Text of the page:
Email’s Getting More Personal. Should You?

By Pamela Parker

Whenever new technologies come to the fore, there’s a natural temptation to jump right in because “everybody’s doing it.” At the recent ClickZ E-Mail Strategies conference in San Francisco, the latest craze was for email with dynamically generated content. Given the dramatic proliferation of spam, it stands to reason marketers would be interested in standing out by providing ultra-relevant content. It’s clear that, as a recent Forrester Research study put it, “the time of simple weekly blasts is gone…. There is ample evidence that personalized emails have not suffered declining response.”

How far should you take this?
In an effort to determine whether giving in to temptation is worth the reward, I spoke to some folks in the email biz and got the all-too-common answer: “It depends.”

Let me start by explaining more fully what I’m discussing. In talking to people for this column, it was hard to figure out what to call this technique and technology. There doesn’t seem to be an industry standard term. It’s dubbed dynamically generated content, one-to-one personalization, and profile-based customization. Basically, we’re talking about delivering an email to an individual that’s customized based on information in that person’s profile. Going beyond mere mail merge capabilities (like inserting a person’s name), dynamically generated content can involve almost anything in an email: customized text, modified images, a special subject line, or offers tailored to that individual. A single deployment can involve thousands of different versions of the same email if the list is large and diverse.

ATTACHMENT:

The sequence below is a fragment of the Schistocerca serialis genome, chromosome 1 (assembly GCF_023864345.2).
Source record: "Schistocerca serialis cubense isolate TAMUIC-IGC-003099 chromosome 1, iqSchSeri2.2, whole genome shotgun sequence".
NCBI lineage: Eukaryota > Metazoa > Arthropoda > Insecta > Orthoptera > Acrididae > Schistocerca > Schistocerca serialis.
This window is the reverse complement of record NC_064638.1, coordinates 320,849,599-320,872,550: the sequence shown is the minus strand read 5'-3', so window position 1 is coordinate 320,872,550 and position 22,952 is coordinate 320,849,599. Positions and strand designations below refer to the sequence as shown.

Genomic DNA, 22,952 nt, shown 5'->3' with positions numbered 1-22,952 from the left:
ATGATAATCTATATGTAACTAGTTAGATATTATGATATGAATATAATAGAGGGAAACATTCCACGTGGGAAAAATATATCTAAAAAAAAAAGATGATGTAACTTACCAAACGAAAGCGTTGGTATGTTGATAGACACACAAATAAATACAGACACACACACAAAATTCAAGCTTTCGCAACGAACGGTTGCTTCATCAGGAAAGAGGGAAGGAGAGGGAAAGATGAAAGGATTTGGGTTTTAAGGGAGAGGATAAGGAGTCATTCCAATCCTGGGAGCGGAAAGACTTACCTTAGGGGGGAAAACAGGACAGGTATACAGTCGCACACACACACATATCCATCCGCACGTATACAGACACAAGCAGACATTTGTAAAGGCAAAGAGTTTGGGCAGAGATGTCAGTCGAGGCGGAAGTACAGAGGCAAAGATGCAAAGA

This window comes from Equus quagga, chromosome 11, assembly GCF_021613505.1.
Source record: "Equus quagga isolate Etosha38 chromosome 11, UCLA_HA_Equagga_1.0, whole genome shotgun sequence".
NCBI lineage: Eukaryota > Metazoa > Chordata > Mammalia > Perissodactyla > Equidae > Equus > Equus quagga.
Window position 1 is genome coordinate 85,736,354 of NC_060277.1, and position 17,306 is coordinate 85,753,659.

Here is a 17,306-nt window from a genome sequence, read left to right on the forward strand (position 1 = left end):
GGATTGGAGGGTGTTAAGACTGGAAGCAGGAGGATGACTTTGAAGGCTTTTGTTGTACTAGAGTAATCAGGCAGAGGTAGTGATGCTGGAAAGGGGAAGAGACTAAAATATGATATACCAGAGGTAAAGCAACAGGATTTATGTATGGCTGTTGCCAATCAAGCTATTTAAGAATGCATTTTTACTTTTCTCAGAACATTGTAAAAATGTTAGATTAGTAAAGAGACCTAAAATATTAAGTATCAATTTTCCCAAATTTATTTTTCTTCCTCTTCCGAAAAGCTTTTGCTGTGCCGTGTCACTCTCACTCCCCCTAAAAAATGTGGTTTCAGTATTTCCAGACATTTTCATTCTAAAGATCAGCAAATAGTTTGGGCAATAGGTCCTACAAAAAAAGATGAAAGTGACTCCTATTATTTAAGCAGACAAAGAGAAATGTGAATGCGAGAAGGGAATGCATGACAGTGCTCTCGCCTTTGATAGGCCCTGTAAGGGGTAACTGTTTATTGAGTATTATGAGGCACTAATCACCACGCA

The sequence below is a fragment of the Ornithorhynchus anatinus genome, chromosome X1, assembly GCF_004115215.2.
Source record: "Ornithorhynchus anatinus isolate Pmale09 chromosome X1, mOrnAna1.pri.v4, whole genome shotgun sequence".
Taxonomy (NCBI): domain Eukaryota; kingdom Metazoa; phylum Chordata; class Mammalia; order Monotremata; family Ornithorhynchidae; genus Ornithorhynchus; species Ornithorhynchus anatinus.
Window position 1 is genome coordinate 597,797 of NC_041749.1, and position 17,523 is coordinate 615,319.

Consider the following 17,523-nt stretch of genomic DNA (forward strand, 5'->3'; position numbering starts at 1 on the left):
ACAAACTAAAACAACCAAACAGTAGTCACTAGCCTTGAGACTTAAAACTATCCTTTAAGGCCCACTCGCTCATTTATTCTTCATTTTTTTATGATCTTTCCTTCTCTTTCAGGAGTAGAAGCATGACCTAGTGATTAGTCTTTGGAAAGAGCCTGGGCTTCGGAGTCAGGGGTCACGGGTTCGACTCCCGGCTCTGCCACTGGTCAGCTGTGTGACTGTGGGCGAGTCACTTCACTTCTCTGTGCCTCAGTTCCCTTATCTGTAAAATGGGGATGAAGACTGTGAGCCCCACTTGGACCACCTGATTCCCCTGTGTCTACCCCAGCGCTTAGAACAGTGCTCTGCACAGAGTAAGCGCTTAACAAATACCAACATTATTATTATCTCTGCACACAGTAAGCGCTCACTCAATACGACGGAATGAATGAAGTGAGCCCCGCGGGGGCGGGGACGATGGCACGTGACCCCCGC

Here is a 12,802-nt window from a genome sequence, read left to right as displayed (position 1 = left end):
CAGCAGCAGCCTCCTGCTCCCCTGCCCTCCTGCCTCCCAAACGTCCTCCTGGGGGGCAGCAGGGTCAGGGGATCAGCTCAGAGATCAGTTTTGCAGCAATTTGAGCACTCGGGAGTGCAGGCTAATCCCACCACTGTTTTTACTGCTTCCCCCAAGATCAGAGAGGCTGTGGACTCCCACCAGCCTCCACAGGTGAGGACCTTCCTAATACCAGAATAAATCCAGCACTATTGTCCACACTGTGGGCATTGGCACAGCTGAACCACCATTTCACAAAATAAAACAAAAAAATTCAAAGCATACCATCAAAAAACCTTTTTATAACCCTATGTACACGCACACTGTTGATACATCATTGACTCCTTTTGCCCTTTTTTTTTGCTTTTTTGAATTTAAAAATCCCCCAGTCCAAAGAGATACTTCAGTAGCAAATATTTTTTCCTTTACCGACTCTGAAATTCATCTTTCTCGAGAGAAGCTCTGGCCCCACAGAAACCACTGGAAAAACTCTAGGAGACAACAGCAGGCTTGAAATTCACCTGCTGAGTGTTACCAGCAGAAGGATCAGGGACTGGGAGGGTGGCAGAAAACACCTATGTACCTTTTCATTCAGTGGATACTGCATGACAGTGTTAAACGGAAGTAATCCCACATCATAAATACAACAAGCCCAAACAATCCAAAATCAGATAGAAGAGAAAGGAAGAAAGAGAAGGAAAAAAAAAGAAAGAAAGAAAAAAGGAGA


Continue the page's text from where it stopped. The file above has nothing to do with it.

Peter Goldman, executive VP of sales and marketing at email service firm Dynamics Direct, says he’s seen a unique example for a campaign for an auto insurance company in which the sender line was customized. In a single deployment (rather than segmenting the list and sending separate messages), the company sent emails “from” a wide variety of people. “Rather than the customer receiving email from the auto insurer,” said Goldman, “they get it from their agent.”

Database Quality
It starts with data. What do you know about your customers? Do you have purchase history data? Data about responses to previous email campaigns? Self-reported data? Appended data? All of this helps and you need to gather it if you intend to get one-on-one personal in your email relationships.

A caveat: Be careful when you append data to your list. “You really need individual level data for every customization,” says John Rublaitus, VP of integrated marketing solutions at Digital Impact. “When you try to extrapolate down to the individual, that starts to break down.” Rublaitus is referring to a common practice in traditional direct marketing in which data appended to individual profiles may originally have been aggregate data, such as census information. Just because 80 percent of people in a Zip Code speak Spanish according to census data doesn’t mean you should send an email to those folks en Espaqol.

Type of Business